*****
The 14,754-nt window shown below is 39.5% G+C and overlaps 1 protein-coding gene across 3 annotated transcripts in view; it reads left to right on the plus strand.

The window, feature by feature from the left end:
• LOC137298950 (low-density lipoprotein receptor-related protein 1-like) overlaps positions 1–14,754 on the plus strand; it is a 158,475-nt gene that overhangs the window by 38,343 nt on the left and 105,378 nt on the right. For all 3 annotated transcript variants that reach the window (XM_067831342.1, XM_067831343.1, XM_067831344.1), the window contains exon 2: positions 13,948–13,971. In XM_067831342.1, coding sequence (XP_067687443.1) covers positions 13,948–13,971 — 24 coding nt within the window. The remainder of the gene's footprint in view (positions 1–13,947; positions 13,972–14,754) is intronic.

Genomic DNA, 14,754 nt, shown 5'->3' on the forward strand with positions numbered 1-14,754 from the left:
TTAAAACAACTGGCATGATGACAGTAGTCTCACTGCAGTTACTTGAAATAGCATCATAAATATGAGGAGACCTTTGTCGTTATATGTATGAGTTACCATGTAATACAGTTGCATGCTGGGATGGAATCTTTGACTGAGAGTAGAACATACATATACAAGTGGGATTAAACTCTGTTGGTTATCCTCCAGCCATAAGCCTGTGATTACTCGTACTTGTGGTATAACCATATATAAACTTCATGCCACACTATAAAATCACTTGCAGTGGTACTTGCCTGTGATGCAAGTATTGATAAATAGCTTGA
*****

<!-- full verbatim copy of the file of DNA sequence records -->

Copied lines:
The 14,754-nt window shown below is 39.5% G+C and overlaps 1 protein-coding gene across 3 annotated transcripts in view; it reads left to right on the plus strand.

The window, feature by feature from the left end:
• LOC137298950 (low-density lipoprotein receptor-related protein 1-like) overlaps positions 1–14,754 on the plus strand; it is a 158,475-nt gene that overhangs the window by 38,343 nt on the left and 105,378 nt on the right. For all 3 annotated transcript variants that reach the window (XM_067831342.1, XM_067831343.1, XM_067831344.1), the window contains exon 2: positions 13,948–13,971. In XM_067831342.1, coding sequence (XP_067687443.1) covers positions 13,948–13,971 — 24 coding nt within the window. The remainder of the gene's footprint in view (positions 1–13,947; positions 13,972–14,754) is intronic.

Genomic DNA, 14,754 nt, shown 5'->3' on the forward strand with positions numbered 1-14,754 from the left:
TTAAAACAACTGGCATGATGACAGTAGTCTCACTGCAGTTACTTGAAATAGCATCATAAATATGAGGAGACCTTTGTCGTTATATGTATGAGTTACCATGTAATACAGTTGCATGCTGGGATGGAATCTTTGACTGAGAGTAGAACATACATATACAAGTGGGATTAAACTCTGTTGGTTATCCTCCAGCCATAAGCCTGTGATTACTCGTACTTGTGGTATAACCATATATAAACTTCATGCCACACTATAAAATCACTTGCAGTGGTACTTGCCTGTGATGCAAGTATTGATAAATAGCTTGA